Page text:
Media Coverage

The work done by Northwestern University Feinberg School of Medicine faculty members (and even some students) is regularly highlighted in newspapers, online media outlets and more. Below you’ll find links to articles and videos of Feinberg in the news.

The Daily Beast 0

In a paper published in Molecular Psychiatry in August, scientists say they’ve discovered biomarkers in the blood that, when combined with results of a mental health questionnaire, can predict with 92 percent accuracy whether someone has high suicide risk, or ideation (having thoughts about how to kill yourself). “If people without prior illness would take these tests, the results would need to be treated with the same caution as when genetic testing implies that someone has predisposition to a physical illness, be it prostate cancer or Alzheimer’s disease,” says Eva E Redei, MS, Ph.D., professor of psychiatry and behavioral sciences at the Asher Center for the Study and Treatment of Depressive Disorders in the Feinberg School of Medicine at Northwestern University.

Windy City Times 0

Although younger men who have sex with men ( MSM ) are often at the highest risk of HIV infection, only 30 percent of the respondents in a new study from local researchers had ever been tested. The greatest barriers to their being tested, according to research conducted by the Northwestern University Feinberg School of Medicine and the San Clemente, California-based Center for Innovative Public Health Research ( CIPHR ), are not knowing where to go to get an HIV test, fear of being recognized at the testing site and thinking that oneself is not at risk for infection.

Chicago Tribune 0

A center hosted at the University of Wisconsin-Madison is getting $20 million in National Science Foundation funding as it studies the effects of nanotechnology on the environment. Other partners in the center include the University of Minnesota, the University of Wisconsin-Milwaukee and Northwestern University.

U.S. News & World Report 0

The weight gain for new fathers is over and above the added heft shown to be associated with men tying the knot, and independent of other factors that can affect what the scale says, such as aging or socioeconomic status, according to the study’s lead author Dr. Craig Garfield, an associate professor of pediatrics and of medical social sciences at Northwestern University Feinberg School of Medicine in Chicago.

Chicago Tribune 0

Investigators from Northwestern and the University of Chicago received a $6.25 million grant from the National Institutes of Health to fund research to end “the HIV epidemic in Chicago among young men who have sex with men.”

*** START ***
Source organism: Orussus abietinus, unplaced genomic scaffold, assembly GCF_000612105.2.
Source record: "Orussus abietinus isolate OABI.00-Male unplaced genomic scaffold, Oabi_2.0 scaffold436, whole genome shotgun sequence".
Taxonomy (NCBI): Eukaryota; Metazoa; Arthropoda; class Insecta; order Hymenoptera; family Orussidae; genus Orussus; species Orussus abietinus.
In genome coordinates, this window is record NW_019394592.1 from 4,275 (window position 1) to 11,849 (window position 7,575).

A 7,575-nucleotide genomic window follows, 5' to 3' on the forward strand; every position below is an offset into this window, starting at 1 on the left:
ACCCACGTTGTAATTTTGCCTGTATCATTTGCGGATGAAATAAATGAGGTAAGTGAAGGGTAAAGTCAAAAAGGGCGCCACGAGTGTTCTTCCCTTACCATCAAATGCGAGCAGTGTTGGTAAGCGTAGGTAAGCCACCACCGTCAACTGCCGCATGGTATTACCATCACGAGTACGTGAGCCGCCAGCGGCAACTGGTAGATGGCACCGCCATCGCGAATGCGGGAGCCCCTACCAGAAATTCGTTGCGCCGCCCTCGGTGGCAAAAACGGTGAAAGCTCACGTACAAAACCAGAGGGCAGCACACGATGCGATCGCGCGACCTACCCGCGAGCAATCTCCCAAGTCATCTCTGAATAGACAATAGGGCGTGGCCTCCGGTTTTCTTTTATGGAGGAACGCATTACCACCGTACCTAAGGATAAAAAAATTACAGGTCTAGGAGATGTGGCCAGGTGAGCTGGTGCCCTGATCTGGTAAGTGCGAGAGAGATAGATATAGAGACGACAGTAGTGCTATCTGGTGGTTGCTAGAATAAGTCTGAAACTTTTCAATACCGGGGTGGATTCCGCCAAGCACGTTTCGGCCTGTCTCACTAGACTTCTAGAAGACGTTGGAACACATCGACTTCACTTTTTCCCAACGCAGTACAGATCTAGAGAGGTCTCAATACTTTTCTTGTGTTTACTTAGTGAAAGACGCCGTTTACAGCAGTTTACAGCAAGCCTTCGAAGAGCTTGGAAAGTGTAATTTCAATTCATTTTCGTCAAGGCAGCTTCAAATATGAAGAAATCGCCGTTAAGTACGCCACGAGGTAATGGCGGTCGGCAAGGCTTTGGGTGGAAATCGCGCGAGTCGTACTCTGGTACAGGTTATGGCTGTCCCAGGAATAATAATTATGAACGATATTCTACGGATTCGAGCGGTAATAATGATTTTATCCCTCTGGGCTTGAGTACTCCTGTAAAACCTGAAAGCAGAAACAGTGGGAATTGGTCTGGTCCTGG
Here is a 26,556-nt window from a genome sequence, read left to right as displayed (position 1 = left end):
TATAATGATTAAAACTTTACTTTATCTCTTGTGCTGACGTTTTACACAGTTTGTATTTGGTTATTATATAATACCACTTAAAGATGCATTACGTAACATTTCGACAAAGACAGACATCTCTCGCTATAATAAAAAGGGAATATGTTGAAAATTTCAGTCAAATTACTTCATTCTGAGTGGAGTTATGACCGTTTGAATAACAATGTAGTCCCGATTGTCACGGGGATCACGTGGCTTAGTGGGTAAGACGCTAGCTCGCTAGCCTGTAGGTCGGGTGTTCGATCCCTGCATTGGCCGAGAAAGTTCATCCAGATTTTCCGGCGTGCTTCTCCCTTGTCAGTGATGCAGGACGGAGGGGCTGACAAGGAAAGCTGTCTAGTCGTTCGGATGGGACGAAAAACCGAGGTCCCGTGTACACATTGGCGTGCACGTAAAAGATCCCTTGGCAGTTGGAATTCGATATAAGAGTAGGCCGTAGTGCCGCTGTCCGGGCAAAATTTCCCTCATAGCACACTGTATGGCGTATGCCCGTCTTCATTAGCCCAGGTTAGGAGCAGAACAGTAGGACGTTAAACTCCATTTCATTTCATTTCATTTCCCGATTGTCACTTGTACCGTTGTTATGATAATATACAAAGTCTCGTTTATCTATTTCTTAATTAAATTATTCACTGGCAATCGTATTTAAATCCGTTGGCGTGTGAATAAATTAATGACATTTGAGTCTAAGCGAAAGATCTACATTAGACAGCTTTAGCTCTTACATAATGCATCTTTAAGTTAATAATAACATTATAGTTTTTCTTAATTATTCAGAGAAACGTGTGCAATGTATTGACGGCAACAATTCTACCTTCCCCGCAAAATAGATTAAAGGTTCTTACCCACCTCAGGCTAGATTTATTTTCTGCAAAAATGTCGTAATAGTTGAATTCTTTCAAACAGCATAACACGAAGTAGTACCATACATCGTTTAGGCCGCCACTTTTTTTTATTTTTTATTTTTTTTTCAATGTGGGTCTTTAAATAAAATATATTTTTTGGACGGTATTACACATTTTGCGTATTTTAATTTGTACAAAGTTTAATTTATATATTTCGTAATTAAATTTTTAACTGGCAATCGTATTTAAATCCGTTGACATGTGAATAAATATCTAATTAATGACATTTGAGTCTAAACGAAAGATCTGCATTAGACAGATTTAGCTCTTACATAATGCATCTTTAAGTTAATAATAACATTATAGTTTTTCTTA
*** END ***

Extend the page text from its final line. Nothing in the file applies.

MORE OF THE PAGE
New York Daily News 0

Only about one in five teenage gay and bisexual males in a new study said they’d ever been tested for HIV, despite their increased risk of infection. And almost half the teens didn’t know where they could go to be tested for HIV, the virus that causes AIDS, researchers found. “It’s important for all teens to get tested if they’re sexually active, but it’s especially important for young gay and bisexual men to be tested because they’re at such an increased risk of transmission,” said lead author Brian Mustanski, of Northwestern University Feinberg School of Medicine in Chicago.

Washington Post 0

Men who murder their wives or girlfriends are a distinctly different group than those who kill strangers, according to a new study by a forensic psychology research lab at Northwestern University. Chief among those differences: they are less likely to have a rap sheet for serious crimes.

Huffington Post 0

The word “Oncofertility” was coined by Dr. Teresa K. Woodruff of Northwestern University to define an area of academic research and practice that concerns both oncology and reproductive medicine. Oncofertility researchers and practitioners study fertility preservation options and are innovating new ways to help people who face impaired or reduced fertility rates due to cancer.

Yahoo! News 0

So report Northwestern University researchers in the Journal of Forensic Sciences after interviewing and evaluating 153 murderers for more than 1,500 hours. Domestic homicide is one of the most common types of murder in the US, with one-third of all murdered American women killed at the hands of their male partners, current or former.

Fox News 0

“It’s important for all teens to get tested if they’re sexually active, but it’s especially important for young gay and bisexual men to be tested because they’re at such an increased risk of transmission,” said lead author Brian Mustanski, of Northwestern University Feinberg School of Medicine in Chicago.

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